Private Charles Pollard

Regiment: 13th (3rd South Down) Battalion, The Royal Sussex Regiment
Service No: SD/4073

Date & place of birth: 1st qtr. 1898 in Singleton, Sussex
Date & place of death: 12 May 1918 (aged 20) in captivity in Germany

Charles Pollard was one of two brothers, originally from Singleton, who lost their lives during the war; he died of the effects of gas poisoning in a German prisoner of war camp.

Family background

Charles Pollard was born in Singleton in early 1898, the eleventh and last child of George Pollard (1846–1930), an agricultural labourer, and his wife Emily Jemima née Tupper (1850–1918). George Pollard had been born near Petersfield, but his family moved to Heyshott shortly after his birth. In early 1871, he married Emily Tupper from Cocking and their first child, John, was born a few months later. Over the next 27 years, the couple had eleven children, of whom one died as a child.

By the time of Charles’s  birth in 1898, the family were living at Singleton, although they later moved to Bepton. At the 1911 census, the family’s address was recorded as Lower Grounds, Bepton, when Charles was described as a schoolboy. At the time of his death, his parents’ address was recorded as Manor Farm, Bepton.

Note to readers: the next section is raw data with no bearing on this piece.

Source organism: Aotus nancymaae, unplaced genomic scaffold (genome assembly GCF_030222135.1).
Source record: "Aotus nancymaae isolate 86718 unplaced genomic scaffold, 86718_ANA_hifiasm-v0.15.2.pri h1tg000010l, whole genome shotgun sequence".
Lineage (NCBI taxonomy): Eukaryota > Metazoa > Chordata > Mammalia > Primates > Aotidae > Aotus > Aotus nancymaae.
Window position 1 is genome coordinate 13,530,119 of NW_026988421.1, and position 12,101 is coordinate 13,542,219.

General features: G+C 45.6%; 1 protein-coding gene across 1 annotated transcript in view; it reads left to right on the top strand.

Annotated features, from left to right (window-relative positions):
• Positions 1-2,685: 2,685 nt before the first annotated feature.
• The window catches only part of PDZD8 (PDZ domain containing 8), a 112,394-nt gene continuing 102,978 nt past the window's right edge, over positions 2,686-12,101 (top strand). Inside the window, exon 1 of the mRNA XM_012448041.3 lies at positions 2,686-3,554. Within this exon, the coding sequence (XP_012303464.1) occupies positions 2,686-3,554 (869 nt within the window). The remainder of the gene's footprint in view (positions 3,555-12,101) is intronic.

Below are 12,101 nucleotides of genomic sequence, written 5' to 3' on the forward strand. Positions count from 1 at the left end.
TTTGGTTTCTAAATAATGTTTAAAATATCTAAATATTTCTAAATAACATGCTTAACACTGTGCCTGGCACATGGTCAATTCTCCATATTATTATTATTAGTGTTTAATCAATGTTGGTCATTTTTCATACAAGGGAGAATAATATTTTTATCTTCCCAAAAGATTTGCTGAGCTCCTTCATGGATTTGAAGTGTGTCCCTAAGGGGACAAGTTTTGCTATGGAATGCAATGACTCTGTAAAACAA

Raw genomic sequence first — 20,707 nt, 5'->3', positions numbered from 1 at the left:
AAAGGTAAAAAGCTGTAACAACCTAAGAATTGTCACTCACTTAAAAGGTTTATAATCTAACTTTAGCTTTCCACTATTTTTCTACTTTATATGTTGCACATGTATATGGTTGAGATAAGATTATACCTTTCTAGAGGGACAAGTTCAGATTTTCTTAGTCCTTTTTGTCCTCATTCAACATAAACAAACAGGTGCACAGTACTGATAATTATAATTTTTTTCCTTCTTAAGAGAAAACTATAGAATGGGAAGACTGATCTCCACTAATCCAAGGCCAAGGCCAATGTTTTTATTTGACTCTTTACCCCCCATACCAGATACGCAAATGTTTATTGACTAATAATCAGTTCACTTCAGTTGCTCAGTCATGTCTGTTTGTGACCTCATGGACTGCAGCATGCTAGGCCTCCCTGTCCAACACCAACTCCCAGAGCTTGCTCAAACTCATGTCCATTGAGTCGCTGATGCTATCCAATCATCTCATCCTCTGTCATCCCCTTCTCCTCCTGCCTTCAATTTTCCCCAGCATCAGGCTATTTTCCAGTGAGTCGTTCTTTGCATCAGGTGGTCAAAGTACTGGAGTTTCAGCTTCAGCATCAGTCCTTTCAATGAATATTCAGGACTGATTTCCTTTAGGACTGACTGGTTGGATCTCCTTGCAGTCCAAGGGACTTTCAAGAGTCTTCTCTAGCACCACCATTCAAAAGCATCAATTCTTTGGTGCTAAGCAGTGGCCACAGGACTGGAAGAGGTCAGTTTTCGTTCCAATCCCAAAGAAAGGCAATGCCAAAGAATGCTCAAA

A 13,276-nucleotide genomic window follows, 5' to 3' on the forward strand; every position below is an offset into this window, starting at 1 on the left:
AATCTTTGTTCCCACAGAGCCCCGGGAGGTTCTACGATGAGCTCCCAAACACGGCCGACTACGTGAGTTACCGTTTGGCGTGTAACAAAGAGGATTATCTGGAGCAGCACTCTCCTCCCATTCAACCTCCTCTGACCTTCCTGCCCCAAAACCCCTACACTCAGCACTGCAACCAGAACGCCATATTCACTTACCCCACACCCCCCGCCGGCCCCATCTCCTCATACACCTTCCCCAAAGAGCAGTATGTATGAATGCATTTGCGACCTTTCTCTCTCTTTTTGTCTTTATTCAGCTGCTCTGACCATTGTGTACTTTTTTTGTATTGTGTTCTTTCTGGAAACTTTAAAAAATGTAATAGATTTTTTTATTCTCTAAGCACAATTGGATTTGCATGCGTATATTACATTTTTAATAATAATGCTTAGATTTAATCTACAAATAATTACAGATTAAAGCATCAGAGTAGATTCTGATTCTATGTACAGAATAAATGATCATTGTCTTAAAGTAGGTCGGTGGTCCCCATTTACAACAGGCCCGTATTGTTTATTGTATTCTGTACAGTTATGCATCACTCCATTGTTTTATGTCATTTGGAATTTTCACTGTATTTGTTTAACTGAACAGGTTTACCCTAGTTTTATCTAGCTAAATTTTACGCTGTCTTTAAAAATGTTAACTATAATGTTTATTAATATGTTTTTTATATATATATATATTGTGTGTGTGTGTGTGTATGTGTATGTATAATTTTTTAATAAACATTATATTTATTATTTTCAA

Emily and George were buried in the churchyard at Cocking.

Military service

Charles enlisted at Hastings, joining the 13th Battalion of The Royal Sussex Regiment. The battalion was originally known as the 3rd South Downs Battalion and was one of three “pals” battalions which had been raised by Lieut. Col. Claude Lowther M.P. in November 1914.

After initial training in Sussex and at Aldershot, the battalion was shipped to France, arriving at Le Havre in March 1916. The battalion’s first engagement came on 30 June 1916 at the Battle of the Boar’s Head, Richebourg l’Avoue. This had been planned as a diversionary tactic, the day before the allies launched a major offensive on the German lines in the Somme, 30 miles south. The Southdowns Brigades lost 17 officers and 349 men killed, with over 1000 men wounded or taken prisoner. The 13th Battalion was all but wiped out, and 30 June 1916 became known as “The day Sussex died”.

Charles Pollard survived the battle and remained with the 13th Battalion which was reinforced and went on to fight in the Somme in 1916 and at Ypres the following year. In early 1918, the battalion was again in action in the Somme, suffering further heavy losses resulting in it being disbanded.

Death & commemoration

At some point, presumably in 1918, Charles Pollard was captured but on 12 May 1918, he died in captivity of the effects of gas poisoning. He is one of about 700 allied soldiers buried in the Commonwealth War Graves Commission Cemetery in Hamburg, Germany. His headstone bears the inscription: “His mates all say he saw no fear”.

Other family members

Charles’s brother, Arthur, served with The Royal Warwickshire Regiment and was killed in France in July 1916.

Midhurst U3A WW1 War Memorial Project